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- The deviation has harmed or posed a significant or substantive risk of harm to a research participant (this is also an unanticipated problem). Examples: A research participant received the wrong treatment or incorrect dose, A research
participant met withdrawal criteria during the research project but was not withdrawn, A research participant received an excluded concomitant medication.
- The deviation compromises the scientific integrity of the data collected for the research project. Examples: A research participant was enrolled but does not meet the protocol’s eligibility criteria.
- Failure to treat research participants per protocol procedures that specifically relate to primary efficacy outcomes (if it involves patient safety, it meets the first category above).
- Changing the protocol without prior IRB approval (except where necessary to eliminate an apparent immediate hazard to the participant).
- Inadvertent loss of samples or data.
- The deviation is a willful or knowing breach of human subjects’ research protection regulations, policies, or procedures on the part of the investigator(s). Examples: Failure to obtain informed consent prior to initiation of research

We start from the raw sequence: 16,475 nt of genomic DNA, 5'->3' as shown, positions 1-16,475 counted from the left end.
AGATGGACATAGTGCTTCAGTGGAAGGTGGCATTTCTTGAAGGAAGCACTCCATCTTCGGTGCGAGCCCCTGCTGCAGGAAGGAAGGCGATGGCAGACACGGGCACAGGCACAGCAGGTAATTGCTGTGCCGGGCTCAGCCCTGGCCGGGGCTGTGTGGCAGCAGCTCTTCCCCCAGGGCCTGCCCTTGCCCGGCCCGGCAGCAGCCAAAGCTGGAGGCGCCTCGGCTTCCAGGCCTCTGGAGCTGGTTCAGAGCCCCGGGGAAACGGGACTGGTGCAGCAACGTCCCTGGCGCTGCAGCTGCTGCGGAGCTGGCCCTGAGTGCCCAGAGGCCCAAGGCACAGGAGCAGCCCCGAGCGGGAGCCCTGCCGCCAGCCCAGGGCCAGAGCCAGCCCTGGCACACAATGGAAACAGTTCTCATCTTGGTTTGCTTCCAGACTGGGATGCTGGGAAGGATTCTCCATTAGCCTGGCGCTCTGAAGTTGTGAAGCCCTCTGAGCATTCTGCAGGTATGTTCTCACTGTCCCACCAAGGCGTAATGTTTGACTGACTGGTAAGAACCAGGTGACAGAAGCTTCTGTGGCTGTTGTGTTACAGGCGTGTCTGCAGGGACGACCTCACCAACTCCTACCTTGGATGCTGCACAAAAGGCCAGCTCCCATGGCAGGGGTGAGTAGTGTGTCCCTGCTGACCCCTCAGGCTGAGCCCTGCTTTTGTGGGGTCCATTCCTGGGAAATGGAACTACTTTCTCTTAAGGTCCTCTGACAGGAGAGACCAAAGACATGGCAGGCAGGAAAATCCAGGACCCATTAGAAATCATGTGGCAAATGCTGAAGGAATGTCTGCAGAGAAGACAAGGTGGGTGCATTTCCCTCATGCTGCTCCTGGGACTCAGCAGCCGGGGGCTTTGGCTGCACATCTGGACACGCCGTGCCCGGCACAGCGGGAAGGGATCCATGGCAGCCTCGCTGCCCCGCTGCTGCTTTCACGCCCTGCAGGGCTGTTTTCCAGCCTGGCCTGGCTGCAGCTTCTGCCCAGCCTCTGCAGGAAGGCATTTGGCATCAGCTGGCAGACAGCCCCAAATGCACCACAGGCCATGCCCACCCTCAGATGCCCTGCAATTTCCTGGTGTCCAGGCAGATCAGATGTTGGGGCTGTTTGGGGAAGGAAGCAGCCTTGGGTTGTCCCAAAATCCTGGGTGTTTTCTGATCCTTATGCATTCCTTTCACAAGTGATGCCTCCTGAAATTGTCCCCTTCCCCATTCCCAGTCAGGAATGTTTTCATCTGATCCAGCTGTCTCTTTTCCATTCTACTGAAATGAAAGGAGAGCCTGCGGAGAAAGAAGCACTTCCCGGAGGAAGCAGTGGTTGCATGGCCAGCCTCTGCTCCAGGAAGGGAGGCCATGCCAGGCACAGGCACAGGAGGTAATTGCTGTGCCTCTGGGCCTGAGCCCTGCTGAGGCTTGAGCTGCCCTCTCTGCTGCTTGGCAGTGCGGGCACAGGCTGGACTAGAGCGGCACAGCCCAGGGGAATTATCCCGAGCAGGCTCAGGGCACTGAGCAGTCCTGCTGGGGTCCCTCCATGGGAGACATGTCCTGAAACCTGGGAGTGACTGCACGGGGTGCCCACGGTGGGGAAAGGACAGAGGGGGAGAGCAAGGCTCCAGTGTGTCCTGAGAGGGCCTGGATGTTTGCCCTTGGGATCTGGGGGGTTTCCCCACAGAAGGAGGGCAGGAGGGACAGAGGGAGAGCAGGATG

project-related procedures, Falsifying research or medical records.
- Performing tests or procedures beyond the individual’s professional scope or privilege status (credentialing).
- The deviation involves a serious or continuing noncompliance with federal, state, local, or University human subjects research protection regulations, policies, or procedures. Examples: Working under an expired professional license
or certification,Failure to follow federal and/or local regulations and intramural research or University policies, Repeated minor deviations, The deviation is inconsistent with the IREC’s research, medical, or ethical principles.
- A breach of confidentiality.
- Inadequate or improper informed consent procedure.